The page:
Aug 26, 2012 rated it liked it
The Halloween Tree by Ray Bradbury is a short novel by the grandmaster that uses as a premise a group of trick or treating boys traveling through time chasing a mysteriously missing friends to create a vehicle for examining the roots and sources of Halloween.

Probably written for a juvenile or young adult audience, Bradbury demonstrates his range and imagination to craft a story that is as entertaining as any of his more recognized works.

The character Moundshroud, most likely as a personificati
Oct 08, 2014 rated it really liked it
This book and I have a history, and one which I wasn't even aware of until I have actually read it. Years and years ago, I saw an opening snippet of a Halloween movie on Cartoon Network - it was October and they had Halloween-themed cartoons running all day long, from the Addams Family to special episodes of Scooby Doo...but this one caught my attention: it was a full length animation, and the opening scene featured a bird's eye view on a small town, where dusk had just began to fall, and the sk ...more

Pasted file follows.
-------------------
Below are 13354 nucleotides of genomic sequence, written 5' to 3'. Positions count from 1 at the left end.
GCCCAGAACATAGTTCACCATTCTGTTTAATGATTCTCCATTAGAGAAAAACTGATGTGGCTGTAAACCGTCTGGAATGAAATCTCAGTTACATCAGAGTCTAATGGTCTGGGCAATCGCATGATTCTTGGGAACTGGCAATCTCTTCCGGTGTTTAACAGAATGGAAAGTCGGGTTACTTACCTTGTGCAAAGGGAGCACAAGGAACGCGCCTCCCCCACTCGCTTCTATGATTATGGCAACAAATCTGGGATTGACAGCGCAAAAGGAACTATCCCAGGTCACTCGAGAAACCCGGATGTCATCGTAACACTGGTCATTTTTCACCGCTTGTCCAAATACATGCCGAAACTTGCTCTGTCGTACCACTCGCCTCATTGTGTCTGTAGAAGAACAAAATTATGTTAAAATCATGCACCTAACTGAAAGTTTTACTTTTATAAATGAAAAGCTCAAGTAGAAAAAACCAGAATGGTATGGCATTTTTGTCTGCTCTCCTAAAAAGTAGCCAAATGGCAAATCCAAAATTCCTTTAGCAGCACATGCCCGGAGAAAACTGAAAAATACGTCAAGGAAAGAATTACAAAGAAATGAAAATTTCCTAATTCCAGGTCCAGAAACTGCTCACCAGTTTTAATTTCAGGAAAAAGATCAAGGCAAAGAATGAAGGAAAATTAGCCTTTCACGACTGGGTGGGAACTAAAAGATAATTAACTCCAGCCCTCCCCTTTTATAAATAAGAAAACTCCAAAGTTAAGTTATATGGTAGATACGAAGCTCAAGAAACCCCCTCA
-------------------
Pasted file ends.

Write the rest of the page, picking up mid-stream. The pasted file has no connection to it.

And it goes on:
Johann (jobis89)
Oct 14, 2017 rated it really liked it  ·  review of another edition
"There must have been a thousand pumpkins on this tree, hung high and on every branch. A thousand smiles. A thousand grimaces."

Eight young boys learn about the origin stories of Halloween with the help of a mysterious character called Carapace Clavicle Moundshroud. However, their friend, Pipkin, has been whisked away and the friends will have an important decision to make with regards to whether he lives or dies.

This is one of those children's books that can still be enjoyed as an adult. It's no
Oct 15, 2017 rated it it was amazing
It's big, it's broad ...